• D. raveri – small specimens, probably not longer than 1 meter (3.2 feet); they also likely had relatively large eyes
  • D. tuderensis – discovered in northwest Russia’s Bilovo Formation

However, as often happens with prehistoric animal species, many of the above are considered dubious or synonymous.

Interactions with Other Species

Cycle of life in a lake during the Devonian Period | Aunt_Spray via Getty Images

The Dunkleosteus was among the world’s largest armored fish; without a doubt, it was an apex predator in its habitat.

Not only did it feed on anything its stomach wished, but it was also very difficult, almost impossible, to kill.

If anything, only other Dunkleosteus individuals could inflict bites on this ferocious predator.

Abstract group of prehistoric Dunkleosteus fish. | gremlin via Getty Images

During the Late Devonian, the seas were abundant in placoderms, and among the most common were Bothriolepis individuals, although they were much smaller than the Dunkleosteus.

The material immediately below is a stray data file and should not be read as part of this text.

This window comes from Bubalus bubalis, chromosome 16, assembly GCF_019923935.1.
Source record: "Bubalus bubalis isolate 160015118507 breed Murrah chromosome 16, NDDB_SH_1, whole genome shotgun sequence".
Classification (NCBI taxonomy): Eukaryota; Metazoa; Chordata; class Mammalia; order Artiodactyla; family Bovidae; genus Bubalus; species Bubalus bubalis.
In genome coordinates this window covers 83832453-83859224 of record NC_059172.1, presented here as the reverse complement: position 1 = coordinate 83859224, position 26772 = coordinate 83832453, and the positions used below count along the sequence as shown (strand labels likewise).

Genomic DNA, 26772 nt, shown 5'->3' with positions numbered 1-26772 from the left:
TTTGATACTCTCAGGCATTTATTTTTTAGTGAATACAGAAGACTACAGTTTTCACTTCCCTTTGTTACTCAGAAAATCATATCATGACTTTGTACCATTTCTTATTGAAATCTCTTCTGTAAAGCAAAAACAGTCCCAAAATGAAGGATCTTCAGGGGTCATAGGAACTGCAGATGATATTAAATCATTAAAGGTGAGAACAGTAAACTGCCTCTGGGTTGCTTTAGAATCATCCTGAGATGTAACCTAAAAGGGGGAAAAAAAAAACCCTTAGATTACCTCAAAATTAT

Other marine creatures included:

  • Cladoselache, an early chondrichthyan related to modern sharks, which were also predators and likely competed with the Dunkleosteus in speed and agility.
  • Titanichthys, another placoderm similar to the Dunkleosteus, except that it had small mouth plates adapted for filter feeding
  • Materpiscis, another placoderm and the first known viviparous vertebrate
  • Rhizodonts, meaning lobe-finned fish and among the largest known freshwater fish

Cultural Significance

Dunkleosteus in Dinotopia | Photo via Dinotopia Wiki

Contrary to what one may think, the Dunkleosteus is quite popular in books, movies, and video games. Here are some of its most notable appearances:

  • Dinotopia
  • Hungry Shark (mobile game)
  • Sea Monsters (documentary)